Ditch the excuses … it’s time to travel

“Oh, I wish I could do what you did and just travel but [insert a myriad of reasons why Person X just can’t possibly travel,” says most people who comment on my travels.

Which, of course, makes my blood boil.


Because — you know what? You. Can.

So, I’m calling bullshit. Yup. Bull. Shit. The only person holding anyone back from chucking it to travel and follow their dreams (even if it is just a bucket list type of dream) is THAT PERSON.

If I can do it, you can, too.

Don't let this be the only airplane in your life. Photo via Flickr Creative Commons nostri-imago
Don’t let this be the only airplane in your life. Photo via Flickr Creative Commons nostri-imago

Here comes the slashing of the excuses


Not having the money to travel is the biggest excuse I get. Yes, traveling costs money. But, so does going out to dinner, drinks, shopping, rent, etc. If you want to travel bad enough, you can make ends meet and do it.

When I decided I wanted to travel (before I actually became an expat) I did what I had to do. I worked a job, and then worked side jobs to save money. The money I made from those side jobs went directly into my savings account. I didn’t touch it. I stopped going out as much. I stopped buying shoes. And purses. And bottles of pricey wine. I went grocery shopping and (gasp!) cooked — and coming from me, who is a definite kitchen nightmare — I made ends meet.


It’s the American Dream to have a successful career. To make enough money so you can retire comfortably. But, doing that means you sacrifice a little piece of you — that wanderlusty beautiful piece — for a future you may or may not have. I’m not bashing the career-focused people. Having a career is great if that is what you are after. Having goals, dreams, ambitions … they are all quality traits.

But, I can promise you this. If you go, your career will wait for you. Taking a trip — a month, six months, a year, longer — does not equate to career suicide. In fact, it makes you an even stronger candidate when you get back to your “normal” life.

I had a strong career in public relations when I decided to up and leave and travel long term. Just before I returned home, I started putting queries out to friends, former employers, scouring job searches, and more. Within a month of landing on US soil, I had interviews and then a job.

Travel actually makes you more marketable. Every company or person I interviewed with was bowled over by the fact that I decided to be unconventional and take a career break. That I decided to say “screw what is expected, I’m going to do what I want.”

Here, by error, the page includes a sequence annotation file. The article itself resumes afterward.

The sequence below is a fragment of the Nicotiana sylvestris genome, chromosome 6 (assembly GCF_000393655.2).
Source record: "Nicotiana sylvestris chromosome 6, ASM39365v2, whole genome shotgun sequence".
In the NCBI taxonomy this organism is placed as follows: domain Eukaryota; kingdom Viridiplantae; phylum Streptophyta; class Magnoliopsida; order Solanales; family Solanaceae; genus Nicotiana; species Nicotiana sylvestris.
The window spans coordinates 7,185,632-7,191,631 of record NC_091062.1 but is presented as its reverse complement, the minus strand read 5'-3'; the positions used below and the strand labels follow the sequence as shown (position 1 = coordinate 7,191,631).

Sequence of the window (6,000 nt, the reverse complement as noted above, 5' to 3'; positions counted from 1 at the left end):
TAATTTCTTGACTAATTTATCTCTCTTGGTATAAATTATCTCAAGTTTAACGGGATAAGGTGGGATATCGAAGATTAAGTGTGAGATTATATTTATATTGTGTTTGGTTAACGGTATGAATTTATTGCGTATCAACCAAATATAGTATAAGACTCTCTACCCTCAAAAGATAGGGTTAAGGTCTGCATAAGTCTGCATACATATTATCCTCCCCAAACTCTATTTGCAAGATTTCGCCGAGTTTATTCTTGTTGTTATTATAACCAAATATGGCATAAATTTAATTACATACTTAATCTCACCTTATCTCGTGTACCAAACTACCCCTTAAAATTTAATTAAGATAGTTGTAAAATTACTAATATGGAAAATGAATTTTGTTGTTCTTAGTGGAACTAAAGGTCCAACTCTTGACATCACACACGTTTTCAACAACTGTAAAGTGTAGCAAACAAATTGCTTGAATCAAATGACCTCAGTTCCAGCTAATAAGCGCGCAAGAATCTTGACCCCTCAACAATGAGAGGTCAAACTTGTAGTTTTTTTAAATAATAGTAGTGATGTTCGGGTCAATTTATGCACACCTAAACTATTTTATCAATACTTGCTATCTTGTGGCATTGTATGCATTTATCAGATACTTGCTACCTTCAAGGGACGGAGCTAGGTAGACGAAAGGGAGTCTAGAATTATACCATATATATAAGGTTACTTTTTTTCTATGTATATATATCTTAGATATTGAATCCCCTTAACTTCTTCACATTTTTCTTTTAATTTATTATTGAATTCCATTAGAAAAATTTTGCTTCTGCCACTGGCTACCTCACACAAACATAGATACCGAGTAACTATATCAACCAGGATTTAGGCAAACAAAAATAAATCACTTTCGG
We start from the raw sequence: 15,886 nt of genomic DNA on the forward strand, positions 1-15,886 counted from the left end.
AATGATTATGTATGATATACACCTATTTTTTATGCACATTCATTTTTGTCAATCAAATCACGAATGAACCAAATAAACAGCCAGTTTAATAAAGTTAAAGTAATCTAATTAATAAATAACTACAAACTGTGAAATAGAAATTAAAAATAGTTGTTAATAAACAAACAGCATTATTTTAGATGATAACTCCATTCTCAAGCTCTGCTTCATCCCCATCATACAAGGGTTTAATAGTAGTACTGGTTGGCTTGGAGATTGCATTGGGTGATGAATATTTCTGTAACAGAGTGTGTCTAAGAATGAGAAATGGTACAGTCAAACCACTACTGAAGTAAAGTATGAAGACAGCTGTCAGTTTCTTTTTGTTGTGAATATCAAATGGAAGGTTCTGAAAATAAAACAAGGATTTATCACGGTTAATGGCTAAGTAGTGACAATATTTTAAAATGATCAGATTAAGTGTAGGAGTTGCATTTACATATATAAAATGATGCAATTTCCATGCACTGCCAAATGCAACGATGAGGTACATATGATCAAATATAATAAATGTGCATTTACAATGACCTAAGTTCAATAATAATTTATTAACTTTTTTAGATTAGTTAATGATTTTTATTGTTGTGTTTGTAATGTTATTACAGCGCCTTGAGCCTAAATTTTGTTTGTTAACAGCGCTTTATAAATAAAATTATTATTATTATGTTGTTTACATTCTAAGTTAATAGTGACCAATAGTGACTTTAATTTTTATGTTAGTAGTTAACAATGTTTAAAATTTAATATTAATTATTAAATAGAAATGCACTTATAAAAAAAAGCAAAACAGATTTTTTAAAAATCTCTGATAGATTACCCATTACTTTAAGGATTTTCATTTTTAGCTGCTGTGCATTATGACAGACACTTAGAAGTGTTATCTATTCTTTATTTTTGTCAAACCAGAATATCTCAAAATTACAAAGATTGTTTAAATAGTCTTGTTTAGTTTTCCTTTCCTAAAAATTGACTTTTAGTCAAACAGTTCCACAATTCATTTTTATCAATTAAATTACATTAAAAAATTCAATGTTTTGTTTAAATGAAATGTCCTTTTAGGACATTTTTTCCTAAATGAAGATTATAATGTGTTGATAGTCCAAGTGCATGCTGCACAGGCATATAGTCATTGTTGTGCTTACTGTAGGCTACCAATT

And, it paid off.

The house/apartment

You own a home? OK. No problem. Work with a property management company to rent out your property while you travel.

You rent? Even easier. Chuck your stuff in a cheap storage unit or sublease.

When I was living in Atlanta, it broke my heart to give up my gorgeous 1920s apartment. I would sit there with my cats and stare at the gorgeous molding, my beautiful living room with sun filling the room with a gorgeous daylight glow and actually get sad about giving it up. But then, I remembered where I was going, what I was doing, and it didn’t sting so bad.

The pets

I am writing this assuming the people who read it aren’t married with children. If that’s the case, I don’t think this will help at all. But, pets are another story.

When I told my friends I was leaving, I got a lot of grief for leaving … my cats. I had two beautifully sweet cats I loved with all of my heart. But, the truth is, my sweet cats couldn’t keep me from living. I found someone to foster them and love them while I traveled. Sadly, this last trip which made me an expat, also made me give them to a loving home for a more long-term solution.


“You’re so brave,” people used to say to me all of the time. “I could never do what you do … I’m not brave.”

Guess what? YOU ARE. I swear, it is deep down in there. You just need to trust yourself. To know that you are making the right choice by heading off to explore the beauty of the world. It won’t always be easy, but the world is full of people just like you. They stay at the same hostels. The same guest houses. They share train cars. They sit next to you on the long bus rides. There is an entire support system at the ready for those little moment when you doubt what you are doing.

And, if you need some additional reassurance, hi, my name is Diana. I will encourage the shit out of you.

Are there other reasons you need to get out and sorted so you can travel? Let me know.

Published by dtravelsround

Awakening the soul while traveling ... a story of being on the cusp of adulthood.